This is a collection--in no particular order--of my weight at different ages. As you'll see, my body weight was a defining and persistently pervasive part of my life from a very early age.
I am the fat daughter of a fat woman who desperately wanted to save me from the pain she'd suffered as a child, including the taunts and hateful messages of inadequacy and undesirability that came from her mother.
These words are written to document my life experience as a chubby child, fat teenager, and super-sized adult. There is no blame, and I am not angry at my Mother...This is My story, and I think it needs to be told. For those of you who are not, and/or never have been fat, the numbers alone may not provide enough information or insight. Wherever possible, I am including childhood pictures which can be viewed by clicking on my age at the beginning of the paragraph. I will add pictures over time as I find and scan them.
Please keep my story in mind when judging yourself, or someone you love (which actually, should be one and the same;-) Teach yourself, and the fat people in your life that their value should not be determined by their body shape, size or any of a hundred other variables. Learn to be beautiful, smart and strong on the inside first. This will radiate from your center regardless of your physical size, and everyone will know how beautiful you are!
If you'd like to see how I started out, click here and I will share a few pictures of myself as an infant and toddler.
Age 5: We lived in garden apartments, and an older boy of 7 named Kevin called me fat. Someone told me that he drew a picture of me in chalk on the front of the brick building. It was a crude stick figure with a circle for the head and a larger bubble for the body. That's the first time I remember being called fat.
Age 7: During a trip to the doctor for my usual earache problems, it is decided that I should be put on a diet. I don't recall my exact weight, but what I do remember is going home with a piece of paper which inspired my Mom to give me a bowl of Wheaties with skim milk and no sugar for dinner. The rest of the family had steak, or hamburgers. I was markedly different from this moment on.
Age 8: 88 lbs, I think. I have a clear, but distant memory of being at my cousin Selma's country home, and she gives me a pair of shorts to try on. They don't fit, and she tells me that a little girl my age shouldn't weigh this much, and that if I lose 40 lbs she will buy me all the new shorts I want...I adore Selma, so I promise to do it--because even though I'm sure she loves me, I'm somehow certain that she'll love me more if I'm not chubby. During this same year, I also had diet pills for the first time.
Age 9: 121 lbs. Mrs Wise's fourth grade class is lined up outside the nurse's office at Ridge Ranch School in Paramus, NJ. We are being weighed, and when it's my turn, I am logged at 121 lbs. The nurse points out that I weigh more than even the biggest and strongest boys in the school. I hear some of the boys in my class laughing and exclaiming "Wow, what a tub of lard--Mason weighs over a hundred pounds!" This fact is mentioned much more often than the fact that I learned a monologue in Norwegian--as well as designing and creating the scenery for the class play--a feat I personally found much more impressive.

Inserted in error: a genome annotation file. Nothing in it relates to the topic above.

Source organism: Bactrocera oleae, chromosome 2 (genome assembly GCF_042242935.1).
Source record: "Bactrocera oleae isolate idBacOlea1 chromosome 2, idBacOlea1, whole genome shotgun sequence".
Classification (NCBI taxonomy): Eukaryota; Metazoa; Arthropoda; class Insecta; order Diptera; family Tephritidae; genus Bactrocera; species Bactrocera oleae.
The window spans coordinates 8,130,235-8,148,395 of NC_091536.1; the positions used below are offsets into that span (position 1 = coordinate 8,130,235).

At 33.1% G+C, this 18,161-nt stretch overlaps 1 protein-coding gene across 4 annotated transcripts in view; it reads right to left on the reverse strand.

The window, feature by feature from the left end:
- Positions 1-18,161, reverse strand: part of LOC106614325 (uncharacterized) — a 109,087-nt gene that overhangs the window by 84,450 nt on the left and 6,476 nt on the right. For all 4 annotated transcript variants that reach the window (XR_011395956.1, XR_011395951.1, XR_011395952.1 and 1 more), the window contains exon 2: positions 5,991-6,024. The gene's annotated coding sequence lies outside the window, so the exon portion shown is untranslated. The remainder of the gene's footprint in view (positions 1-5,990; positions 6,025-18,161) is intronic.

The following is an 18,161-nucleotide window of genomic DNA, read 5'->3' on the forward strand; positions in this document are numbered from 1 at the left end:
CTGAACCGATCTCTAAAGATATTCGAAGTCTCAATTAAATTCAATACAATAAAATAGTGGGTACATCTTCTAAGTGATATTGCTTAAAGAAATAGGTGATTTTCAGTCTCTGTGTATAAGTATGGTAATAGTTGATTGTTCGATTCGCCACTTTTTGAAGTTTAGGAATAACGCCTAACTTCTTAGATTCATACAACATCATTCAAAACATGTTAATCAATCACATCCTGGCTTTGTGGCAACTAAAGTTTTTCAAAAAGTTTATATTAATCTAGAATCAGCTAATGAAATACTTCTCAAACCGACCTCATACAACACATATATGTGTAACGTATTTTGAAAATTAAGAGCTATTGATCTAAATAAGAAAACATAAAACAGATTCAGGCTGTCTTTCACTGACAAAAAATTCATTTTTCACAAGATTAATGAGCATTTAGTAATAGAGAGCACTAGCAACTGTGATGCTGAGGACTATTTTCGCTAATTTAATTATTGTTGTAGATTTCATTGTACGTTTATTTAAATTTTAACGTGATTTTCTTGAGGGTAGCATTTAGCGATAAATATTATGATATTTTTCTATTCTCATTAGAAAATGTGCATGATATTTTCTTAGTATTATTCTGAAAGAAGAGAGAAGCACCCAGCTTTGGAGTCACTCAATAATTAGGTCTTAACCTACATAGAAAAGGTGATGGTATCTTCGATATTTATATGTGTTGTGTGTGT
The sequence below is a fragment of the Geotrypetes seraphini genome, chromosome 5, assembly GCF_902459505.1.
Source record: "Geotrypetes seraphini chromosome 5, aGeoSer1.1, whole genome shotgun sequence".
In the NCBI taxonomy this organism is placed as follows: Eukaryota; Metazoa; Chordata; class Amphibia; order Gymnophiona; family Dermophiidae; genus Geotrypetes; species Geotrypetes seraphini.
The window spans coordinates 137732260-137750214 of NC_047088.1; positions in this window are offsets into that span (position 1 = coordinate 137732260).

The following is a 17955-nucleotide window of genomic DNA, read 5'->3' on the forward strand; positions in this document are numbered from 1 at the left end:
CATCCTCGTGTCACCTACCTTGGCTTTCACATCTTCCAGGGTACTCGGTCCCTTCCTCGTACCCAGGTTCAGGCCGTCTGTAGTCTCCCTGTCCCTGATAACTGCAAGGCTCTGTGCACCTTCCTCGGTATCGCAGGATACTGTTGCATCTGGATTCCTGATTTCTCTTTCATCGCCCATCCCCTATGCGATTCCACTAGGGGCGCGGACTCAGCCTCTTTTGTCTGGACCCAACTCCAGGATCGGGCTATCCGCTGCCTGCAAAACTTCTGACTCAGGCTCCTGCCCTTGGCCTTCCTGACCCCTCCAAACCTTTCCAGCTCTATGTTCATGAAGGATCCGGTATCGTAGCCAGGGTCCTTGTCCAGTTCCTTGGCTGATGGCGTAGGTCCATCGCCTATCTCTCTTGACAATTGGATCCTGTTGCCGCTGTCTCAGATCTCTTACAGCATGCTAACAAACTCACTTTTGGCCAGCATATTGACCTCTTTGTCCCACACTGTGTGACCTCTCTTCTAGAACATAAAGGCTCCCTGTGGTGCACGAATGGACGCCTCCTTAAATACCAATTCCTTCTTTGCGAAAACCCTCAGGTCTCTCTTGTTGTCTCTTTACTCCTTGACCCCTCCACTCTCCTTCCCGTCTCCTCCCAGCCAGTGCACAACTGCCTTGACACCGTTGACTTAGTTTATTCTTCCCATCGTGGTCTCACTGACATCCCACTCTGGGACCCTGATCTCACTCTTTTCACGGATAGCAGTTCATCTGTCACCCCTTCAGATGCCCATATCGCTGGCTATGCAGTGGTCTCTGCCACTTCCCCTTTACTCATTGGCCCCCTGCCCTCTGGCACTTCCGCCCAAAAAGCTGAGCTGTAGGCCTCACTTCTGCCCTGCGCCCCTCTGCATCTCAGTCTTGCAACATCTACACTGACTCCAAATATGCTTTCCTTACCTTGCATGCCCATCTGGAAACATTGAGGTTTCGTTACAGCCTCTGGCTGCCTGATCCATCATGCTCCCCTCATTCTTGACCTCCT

Age 10: 131 lbs. My Mother takes me to Dr Di Donato because I have an earache. Of course, I am weighed (ear infections are directly linked to fatness, right?) and when the doctor comes into the examination room, he shakes his head in disgust and exclaims, "131 pounds! My nurses don't weigh that much!!!" I am humiliated, looking to my Mother for comfort--who in turn looks at the doctor and says, "Doctor, didn't you know? Susan is going to be wearing my clothes to school this fall!" The doctor seemed to ignore my Mother's remark, but says "We've got to do something about her," as though I were not even present. I was given diet pills again, and I remember later that year telling my teacher that I wasn't taking them, but flushing them down the toilet. I was proud of that, having read that diet pills can be dangerous...but I don't think she saw it that way, and though I'm not certain, I think she might have called my parents and told them. Was I clairvoyant, or simply "too smart for my own good?"
Age 11: 156 lbs. My sixth grade teacher was Miss Fowler, who was a bastion of strictness. She kept me after school one day to talk to me about the Girl Scouts--from which I'd just resigned. Miss Fowler told me that I was bright and talented, and oh, yeah--I had "such a pretty face," but I had to lose weight...
Age 12: 166 lbs. Before school started, my Mom took me shopping for back-to-school clothes. She held up a dress for my approval. I gasped and said "I'm not really that wide!" My Mother replied, "Yes, you are. We rarely see ourselves as we really are...the way everyone else sees us.